Amendments to Recognition and Measurement of Financial Assets and Financial Liabilities
In March 2018, February 2018 and January 2016, the FASB issued amended guidance on the measurement of financial assets and financial liabilities (ASU 2018-04, Investments-Debt Securities (Topic 320) and Regulated Operations (Topic 980) - Amendments to SEC Paragraphs Pursuant to SEC Staff Accounting Bulletin No. 117 and SEC Release No. 33-9273; ASU 2018-03, Technical Corrections and Improvements to Financial Instruments-Overall (Subtopic 825-10), Recognition and Measurement of Financial Assets and Financial Liabilities; and ASU 2016-01, Financial Instruments- Overall (Subtopic 825-10), Recognition and Measurement of Financial Assets and Financial Liabilities, respectively), effective for fiscal years beginning after December 15, 2017, including interim periods within those fiscal years. Notable amendments in these updates:
require all equity securities (other than equity investments accounted for under the equity method of accounting or requiring the consolidation of the investee) to be measured at fair value with changes in fair value recognized through net income. Equity securities that do not have readily determinable fair values may be measured at cost minus impairment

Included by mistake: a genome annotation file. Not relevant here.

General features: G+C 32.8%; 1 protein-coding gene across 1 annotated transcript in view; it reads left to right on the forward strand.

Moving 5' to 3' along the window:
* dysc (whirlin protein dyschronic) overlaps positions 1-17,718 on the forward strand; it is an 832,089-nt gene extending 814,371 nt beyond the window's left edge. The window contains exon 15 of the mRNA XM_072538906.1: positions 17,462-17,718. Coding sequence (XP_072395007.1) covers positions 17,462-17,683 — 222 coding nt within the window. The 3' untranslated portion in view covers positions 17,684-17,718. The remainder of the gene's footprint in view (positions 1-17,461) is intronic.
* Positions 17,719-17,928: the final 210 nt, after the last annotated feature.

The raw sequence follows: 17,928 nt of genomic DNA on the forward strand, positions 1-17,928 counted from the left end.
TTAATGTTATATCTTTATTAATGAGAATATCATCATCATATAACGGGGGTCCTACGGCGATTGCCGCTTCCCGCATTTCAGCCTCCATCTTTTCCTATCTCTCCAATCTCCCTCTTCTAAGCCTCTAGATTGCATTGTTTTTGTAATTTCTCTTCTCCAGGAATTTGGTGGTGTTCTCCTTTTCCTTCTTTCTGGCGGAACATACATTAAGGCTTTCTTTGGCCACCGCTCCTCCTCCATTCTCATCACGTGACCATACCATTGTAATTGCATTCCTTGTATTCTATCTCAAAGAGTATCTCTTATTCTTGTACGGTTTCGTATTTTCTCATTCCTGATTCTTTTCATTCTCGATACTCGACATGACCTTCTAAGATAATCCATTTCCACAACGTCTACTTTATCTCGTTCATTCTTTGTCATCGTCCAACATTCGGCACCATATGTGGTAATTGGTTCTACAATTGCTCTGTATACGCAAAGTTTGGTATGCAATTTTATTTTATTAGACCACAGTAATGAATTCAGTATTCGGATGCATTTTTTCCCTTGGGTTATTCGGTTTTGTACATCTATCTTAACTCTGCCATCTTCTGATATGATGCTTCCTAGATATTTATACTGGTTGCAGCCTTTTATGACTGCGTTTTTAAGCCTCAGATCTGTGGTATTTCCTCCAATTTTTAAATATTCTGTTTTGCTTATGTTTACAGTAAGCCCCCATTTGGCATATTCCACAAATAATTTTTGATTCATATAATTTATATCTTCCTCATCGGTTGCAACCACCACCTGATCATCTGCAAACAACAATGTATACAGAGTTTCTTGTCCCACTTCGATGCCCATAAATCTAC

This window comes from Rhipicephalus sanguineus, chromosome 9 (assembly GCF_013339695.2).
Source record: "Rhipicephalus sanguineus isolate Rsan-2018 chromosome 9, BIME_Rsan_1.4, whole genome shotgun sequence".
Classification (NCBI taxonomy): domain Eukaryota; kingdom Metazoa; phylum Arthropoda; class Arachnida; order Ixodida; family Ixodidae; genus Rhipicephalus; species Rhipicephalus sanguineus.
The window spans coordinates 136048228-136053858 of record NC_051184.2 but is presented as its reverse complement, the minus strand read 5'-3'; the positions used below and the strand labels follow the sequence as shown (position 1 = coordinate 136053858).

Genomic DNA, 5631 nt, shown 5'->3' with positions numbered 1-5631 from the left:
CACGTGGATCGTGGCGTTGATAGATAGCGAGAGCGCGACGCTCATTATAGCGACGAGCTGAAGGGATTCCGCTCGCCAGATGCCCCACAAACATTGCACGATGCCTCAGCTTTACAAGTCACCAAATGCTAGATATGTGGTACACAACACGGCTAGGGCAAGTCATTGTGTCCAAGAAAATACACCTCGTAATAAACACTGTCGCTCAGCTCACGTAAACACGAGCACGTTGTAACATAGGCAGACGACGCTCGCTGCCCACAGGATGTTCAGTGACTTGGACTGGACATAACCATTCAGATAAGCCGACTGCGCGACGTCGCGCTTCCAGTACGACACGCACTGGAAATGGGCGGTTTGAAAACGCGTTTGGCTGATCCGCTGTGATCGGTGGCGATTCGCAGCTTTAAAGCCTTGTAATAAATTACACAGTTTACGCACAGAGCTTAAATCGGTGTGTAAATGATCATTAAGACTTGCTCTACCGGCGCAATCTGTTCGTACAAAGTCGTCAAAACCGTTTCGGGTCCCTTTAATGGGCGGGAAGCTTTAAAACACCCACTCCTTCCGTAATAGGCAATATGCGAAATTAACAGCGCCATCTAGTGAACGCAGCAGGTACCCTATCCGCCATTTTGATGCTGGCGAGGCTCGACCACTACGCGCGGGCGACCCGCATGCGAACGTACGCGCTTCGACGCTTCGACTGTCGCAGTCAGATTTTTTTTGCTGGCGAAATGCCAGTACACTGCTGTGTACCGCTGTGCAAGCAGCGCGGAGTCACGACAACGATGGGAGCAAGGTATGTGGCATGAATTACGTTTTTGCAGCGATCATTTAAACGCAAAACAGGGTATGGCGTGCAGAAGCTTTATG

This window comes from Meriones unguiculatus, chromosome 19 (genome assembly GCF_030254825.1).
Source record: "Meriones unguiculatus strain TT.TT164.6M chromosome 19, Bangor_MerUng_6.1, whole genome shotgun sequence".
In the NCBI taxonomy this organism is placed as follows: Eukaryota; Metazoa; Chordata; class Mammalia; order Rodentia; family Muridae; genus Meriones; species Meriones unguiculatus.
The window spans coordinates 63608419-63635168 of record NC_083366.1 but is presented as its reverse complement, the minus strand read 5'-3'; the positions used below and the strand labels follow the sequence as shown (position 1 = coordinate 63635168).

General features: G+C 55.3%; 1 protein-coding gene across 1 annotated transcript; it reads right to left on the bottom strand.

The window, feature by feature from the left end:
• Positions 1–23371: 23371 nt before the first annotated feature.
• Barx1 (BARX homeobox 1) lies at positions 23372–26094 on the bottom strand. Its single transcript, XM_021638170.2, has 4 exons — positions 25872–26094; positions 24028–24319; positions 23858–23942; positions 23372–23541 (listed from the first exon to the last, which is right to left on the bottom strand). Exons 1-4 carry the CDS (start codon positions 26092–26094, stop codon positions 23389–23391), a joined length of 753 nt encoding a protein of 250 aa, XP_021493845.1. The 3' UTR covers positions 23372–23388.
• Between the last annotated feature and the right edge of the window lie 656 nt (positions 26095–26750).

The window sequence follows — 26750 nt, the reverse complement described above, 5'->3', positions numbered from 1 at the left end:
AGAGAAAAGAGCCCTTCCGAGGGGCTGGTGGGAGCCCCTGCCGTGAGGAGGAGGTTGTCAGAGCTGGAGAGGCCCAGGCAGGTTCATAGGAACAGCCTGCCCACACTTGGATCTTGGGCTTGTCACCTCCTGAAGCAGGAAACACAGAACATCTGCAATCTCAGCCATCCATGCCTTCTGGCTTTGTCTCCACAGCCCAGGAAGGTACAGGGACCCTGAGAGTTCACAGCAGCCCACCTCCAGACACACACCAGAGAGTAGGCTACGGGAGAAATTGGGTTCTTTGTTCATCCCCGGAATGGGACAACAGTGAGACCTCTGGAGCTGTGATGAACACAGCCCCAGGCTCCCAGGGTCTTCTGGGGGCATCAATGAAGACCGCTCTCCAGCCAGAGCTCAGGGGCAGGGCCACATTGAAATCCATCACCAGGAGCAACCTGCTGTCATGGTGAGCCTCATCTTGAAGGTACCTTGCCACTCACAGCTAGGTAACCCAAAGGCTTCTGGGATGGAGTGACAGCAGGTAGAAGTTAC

require qualitative assessment for impairment of equity investments without readily determinable fair values at each reporting period and, if the qualitative assessment indicates that impairment exists, to measure the investment at fair value
eliminate the requirement to disclose the methods and significant assumptions used to estimate fair value (which is currently required to be disclosed, for financial instruments measured at amortized cost on the balance sheet)
require an entity to present separately in other comprehensive income the portion of the total change in the fair value of a liability resulting from a change in the instrument-specific credit risk when the entity has elected to measure the liability at fair value in accordance with the fair value option for financial instruments